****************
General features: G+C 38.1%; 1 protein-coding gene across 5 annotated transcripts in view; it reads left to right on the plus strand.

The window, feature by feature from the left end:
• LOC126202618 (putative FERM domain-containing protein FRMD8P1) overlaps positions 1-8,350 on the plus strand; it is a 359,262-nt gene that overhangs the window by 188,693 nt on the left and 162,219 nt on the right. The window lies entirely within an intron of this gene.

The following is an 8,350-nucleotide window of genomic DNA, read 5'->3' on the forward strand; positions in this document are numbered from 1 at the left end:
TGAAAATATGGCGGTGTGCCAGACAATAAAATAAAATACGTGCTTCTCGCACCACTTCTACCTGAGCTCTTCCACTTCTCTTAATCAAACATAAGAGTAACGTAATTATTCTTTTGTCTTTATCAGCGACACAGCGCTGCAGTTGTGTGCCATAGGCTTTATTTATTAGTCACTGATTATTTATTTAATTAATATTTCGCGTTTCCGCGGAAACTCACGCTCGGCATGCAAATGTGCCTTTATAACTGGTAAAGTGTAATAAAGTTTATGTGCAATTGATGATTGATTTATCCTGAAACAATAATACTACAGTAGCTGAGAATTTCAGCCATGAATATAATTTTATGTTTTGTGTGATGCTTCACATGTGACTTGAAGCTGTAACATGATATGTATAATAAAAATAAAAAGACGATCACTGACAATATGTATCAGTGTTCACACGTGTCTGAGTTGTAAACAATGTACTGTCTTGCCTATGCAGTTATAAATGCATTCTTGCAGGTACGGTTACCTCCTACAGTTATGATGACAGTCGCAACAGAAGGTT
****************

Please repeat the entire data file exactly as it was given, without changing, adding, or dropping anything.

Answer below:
General features: G+C 38.1%; 1 protein-coding gene across 5 annotated transcripts in view; it reads left to right on the plus strand.

The window, feature by feature from the left end:
• LOC126202618 (putative FERM domain-containing protein FRMD8P1) overlaps positions 1-8,350 on the plus strand; it is a 359,262-nt gene that overhangs the window by 188,693 nt on the left and 162,219 nt on the right. The window lies entirely within an intron of this gene.

The following is an 8,350-nucleotide window of genomic DNA, read 5'->3' on the forward strand; positions in this document are numbered from 1 at the left end:
TGAAAATATGGCGGTGTGCCAGACAATAAAATAAAATACGTGCTTCTCGCACCACTTCTACCTGAGCTCTTCCACTTCTCTTAATCAAACATAAGAGTAACGTAATTATTCTTTTGTCTTTATCAGCGACACAGCGCTGCAGTTGTGTGCCATAGGCTTTATTTATTAGTCACTGATTATTTATTTAATTAATATTTCGCGTTTCCGCGGAAACTCACGCTCGGCATGCAAATGTGCCTTTATAACTGGTAAAGTGTAATAAAGTTTATGTGCAATTGATGATTGATTTATCCTGAAACAATAATACTACAGTAGCTGAGAATTTCAGCCATGAATATAATTTTATGTTTTGTGTGATGCTTCACATGTGACTTGAAGCTGTAACATGATATGTATAATAAAAATAAAAAGACGATCACTGACAATATGTATCAGTGTTCACACGTGTCTGAGTTGTAAACAATGTACTGTCTTGCCTATGCAGTTATAAATGCATTCTTGCAGGTACGGTTACCTCCTACAGTTATGATGACAGTCGCAACAGAAGGTT